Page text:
Camille Paglia is nothing if not provocative.
Since she burst on the national scene in 1990 with her magnum opus, “Sexual Personae: Art and Decadence from Nefertiti to Emily Dickinson,” she has defended the Western canon from the left, post-structuralists and second-wave feminists, while also defending the decadent and avant-garde from attacks by the political and cultural right.
One of her virtues — from my perspective — is she needles (mostly) the right people and makes (mostly) the right enemies.
(There are exceptions.)
Her other virtues perhaps have more widespread appeal: She is passionate about the arts and about ideas, writes with limitless energy and isn’t afraid to stake out a position in the face of ridicule.
All of those virtues — including the first — are on display in Paglia’s book “Glittering Images: A Journey Through Art from Egypt to Star Wars” (Pantheon, $30, hardcover).
What she did for poetry in her literary survey “Break, Blow, Burn,” Paglia now attempts for the visual arts, starting, as in “Sexual Personae,” with Egypt during the late Bronze Age and working her way to present day.
It’s a long journey, represented by just 29 works, some well known and some, in Paglia’s view, deserving a wider audience. The book is a freshman-level art history course, Paglia’s attempt to make up for the dismal state of arts education in the U.S., and it is difficult to fault her appraisal.
Arts funding is attacked by conservatives who see the arts as either impractical or a haven for their political enemies. Meanwhile, the left degrades artistic standards by defending anything that offends the sensibilities of the hicks in the sticks. “Nothing is more hackneyed,” Paglia writes in her introduction, “than the liberal dogma that shock value confers automatic importance on an artwork.” Not that Paglia shies away from the shocking, but there must be more to it than that. To cite two names from the 1990s culture wars, she defends Robert Mapplethorpe while deriding as “third rate” the works of Andres Serrano. Not all that is transgressive is created equal.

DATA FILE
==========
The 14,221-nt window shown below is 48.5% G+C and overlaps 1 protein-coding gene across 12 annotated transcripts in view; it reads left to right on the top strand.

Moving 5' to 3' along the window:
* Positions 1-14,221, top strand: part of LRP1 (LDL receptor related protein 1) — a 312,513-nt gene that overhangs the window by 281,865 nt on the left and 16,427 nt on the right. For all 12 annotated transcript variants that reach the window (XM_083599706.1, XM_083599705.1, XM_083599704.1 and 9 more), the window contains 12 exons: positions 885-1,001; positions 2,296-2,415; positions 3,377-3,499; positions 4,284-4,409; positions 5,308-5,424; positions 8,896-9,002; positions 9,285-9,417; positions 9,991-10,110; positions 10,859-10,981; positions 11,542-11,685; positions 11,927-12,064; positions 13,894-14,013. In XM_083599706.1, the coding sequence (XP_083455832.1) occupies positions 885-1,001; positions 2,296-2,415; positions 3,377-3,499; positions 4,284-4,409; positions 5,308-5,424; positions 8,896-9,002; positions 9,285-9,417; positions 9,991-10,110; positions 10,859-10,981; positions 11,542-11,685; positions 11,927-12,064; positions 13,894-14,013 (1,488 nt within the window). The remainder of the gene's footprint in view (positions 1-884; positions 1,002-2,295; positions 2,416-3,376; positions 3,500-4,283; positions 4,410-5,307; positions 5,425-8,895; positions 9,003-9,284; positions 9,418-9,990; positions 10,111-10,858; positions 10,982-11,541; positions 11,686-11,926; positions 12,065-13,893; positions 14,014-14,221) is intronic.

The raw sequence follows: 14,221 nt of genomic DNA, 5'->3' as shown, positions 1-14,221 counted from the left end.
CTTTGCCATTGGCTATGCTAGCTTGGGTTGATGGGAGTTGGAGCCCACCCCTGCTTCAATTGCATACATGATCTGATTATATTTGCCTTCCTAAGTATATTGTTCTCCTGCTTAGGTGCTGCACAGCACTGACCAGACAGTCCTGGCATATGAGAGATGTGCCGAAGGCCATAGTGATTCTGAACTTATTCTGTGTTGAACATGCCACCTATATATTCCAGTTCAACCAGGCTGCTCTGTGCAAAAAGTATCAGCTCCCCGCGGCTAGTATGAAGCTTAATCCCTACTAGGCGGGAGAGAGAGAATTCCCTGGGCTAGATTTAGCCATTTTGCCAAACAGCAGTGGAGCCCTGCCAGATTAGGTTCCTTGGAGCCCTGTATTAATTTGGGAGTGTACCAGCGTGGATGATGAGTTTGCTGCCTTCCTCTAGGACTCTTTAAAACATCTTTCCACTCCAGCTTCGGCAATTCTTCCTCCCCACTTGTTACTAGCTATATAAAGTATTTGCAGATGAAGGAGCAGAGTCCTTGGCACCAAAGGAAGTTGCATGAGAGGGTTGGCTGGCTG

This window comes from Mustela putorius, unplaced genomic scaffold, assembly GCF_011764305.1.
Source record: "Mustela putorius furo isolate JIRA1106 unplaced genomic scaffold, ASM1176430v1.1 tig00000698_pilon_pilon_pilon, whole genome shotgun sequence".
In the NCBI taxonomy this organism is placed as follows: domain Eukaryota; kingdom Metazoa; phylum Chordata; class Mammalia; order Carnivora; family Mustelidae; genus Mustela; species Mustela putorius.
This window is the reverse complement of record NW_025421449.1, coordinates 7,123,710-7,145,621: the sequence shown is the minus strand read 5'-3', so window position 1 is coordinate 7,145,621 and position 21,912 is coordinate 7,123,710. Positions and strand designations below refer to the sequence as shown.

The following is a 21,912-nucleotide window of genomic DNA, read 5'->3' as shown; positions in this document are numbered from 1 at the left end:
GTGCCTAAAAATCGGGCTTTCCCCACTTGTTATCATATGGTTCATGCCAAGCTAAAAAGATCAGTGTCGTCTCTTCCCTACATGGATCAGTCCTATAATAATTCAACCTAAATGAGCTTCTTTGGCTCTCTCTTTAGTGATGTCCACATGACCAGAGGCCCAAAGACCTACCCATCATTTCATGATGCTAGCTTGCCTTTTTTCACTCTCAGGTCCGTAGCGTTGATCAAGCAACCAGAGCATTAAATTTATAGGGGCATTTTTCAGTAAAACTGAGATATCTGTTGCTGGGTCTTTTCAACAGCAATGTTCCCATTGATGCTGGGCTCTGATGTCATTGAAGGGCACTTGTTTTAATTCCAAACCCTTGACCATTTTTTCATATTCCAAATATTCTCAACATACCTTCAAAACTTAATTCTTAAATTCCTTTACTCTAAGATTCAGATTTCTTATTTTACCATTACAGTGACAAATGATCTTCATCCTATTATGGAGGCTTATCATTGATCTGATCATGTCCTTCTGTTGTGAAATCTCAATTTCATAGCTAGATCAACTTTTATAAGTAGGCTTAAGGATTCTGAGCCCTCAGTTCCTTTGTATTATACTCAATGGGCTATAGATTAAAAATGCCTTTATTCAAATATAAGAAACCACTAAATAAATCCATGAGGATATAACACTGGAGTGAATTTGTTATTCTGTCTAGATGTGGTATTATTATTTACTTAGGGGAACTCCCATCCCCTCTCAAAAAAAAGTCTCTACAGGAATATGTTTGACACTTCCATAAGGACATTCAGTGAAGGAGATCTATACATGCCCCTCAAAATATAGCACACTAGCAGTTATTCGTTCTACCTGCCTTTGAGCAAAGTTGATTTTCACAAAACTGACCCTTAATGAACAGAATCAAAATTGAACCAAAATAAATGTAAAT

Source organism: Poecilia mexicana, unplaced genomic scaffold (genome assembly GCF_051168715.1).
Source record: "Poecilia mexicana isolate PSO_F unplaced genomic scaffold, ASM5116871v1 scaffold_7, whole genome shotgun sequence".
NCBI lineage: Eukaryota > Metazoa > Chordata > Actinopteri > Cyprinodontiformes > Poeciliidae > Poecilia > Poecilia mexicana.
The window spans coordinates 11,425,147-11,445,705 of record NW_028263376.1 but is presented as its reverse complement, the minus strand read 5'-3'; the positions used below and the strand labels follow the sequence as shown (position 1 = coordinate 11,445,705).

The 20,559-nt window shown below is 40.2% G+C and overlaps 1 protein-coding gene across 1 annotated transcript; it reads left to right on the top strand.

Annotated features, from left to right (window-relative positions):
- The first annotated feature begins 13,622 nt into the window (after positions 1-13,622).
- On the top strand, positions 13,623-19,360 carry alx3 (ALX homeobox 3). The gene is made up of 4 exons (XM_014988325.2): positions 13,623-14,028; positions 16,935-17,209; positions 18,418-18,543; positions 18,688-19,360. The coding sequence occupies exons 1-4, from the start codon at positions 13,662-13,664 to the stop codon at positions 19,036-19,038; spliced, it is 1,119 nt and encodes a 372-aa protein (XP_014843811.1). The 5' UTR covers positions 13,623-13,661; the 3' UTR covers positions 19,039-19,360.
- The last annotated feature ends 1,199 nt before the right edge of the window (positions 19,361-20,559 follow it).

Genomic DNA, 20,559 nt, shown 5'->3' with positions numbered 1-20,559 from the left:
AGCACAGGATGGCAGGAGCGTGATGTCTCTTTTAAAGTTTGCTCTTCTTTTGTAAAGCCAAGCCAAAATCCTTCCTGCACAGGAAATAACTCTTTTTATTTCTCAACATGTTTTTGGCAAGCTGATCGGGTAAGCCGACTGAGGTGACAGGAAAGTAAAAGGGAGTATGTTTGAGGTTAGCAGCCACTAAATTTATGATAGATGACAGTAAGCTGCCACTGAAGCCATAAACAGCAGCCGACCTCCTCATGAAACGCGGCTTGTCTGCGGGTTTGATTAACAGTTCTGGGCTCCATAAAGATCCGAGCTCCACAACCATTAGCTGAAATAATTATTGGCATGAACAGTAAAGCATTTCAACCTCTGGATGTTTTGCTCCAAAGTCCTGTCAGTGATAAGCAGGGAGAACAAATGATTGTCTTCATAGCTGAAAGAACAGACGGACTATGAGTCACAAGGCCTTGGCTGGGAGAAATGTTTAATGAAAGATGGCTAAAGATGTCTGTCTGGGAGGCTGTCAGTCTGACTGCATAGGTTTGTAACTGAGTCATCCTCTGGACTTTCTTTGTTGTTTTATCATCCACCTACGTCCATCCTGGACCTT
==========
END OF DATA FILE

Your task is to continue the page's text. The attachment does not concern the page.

The book’s throat-clearing political broadsides are nothing new from Paglia, although her pox-on-both-houses attitude may prove instructive for novice readers trained to see the world in red and blue. But we’re paying admission for what Paglia has to say about her 29 chosen works, and here she rarely disappoints. Her subjects include undisputed masterpieces like the statue “Laocoön and His Sons” from the first century B.C. It was Laocoön who, in myth, warned the Trojans against Greeks bearing gifts and was killed for his trouble, along with his sons, by the vengeful goddess Minerva, a Greek partisan. For Paglia this is representative of the question facing every religion: “Are the gods’ codes and demands fair or arbitrary?” If you have an answer, a fellow named Job would like to know.
Yet Paglia is at her best when discussing works that have become fashionable to dismiss, for example anything Art Deco, which, despite a recent revival is “still underrepresented in museums and minimized or ignored by many art historians.” Here, she turns to the Art Deco painter Tamara de Lempicka, a woman arguably more interesting than her works, known for their heroic poses and bold outlines. (Paglia misses an opportunity by not mentioning the stunning Art Deco “Superman” cartoons of animators Max and David Fleischer, possibly the pinnacle of Art Deco design.)
That brings us to Paglia’s boldest claim, the one hinted at in the book’s subtitle, that “Star Wars” creator George Lucas is the “greatest artist of our time.” She is right on one count: “No one has closed the gap between art and technology more successfully than George Lucas.” But in terms of pure images, has Lucas even the influence of Marvel Comics auteur Jack Kirby? And is Lucas’ most indelible image really, as Paglia says, the volcano planet of “Revenge of the Sith”? Surely it’s the image of the star destroyer filling the screen in the opening shot of “Star Wars: Episode IV - A New Hope.”
“Glittering Images” is a marvelous work, but not all that glitters is gold.
Franklin Harris can be reached at firstname.lastname@example.org. His column is published Thursdays in the TimesDaily.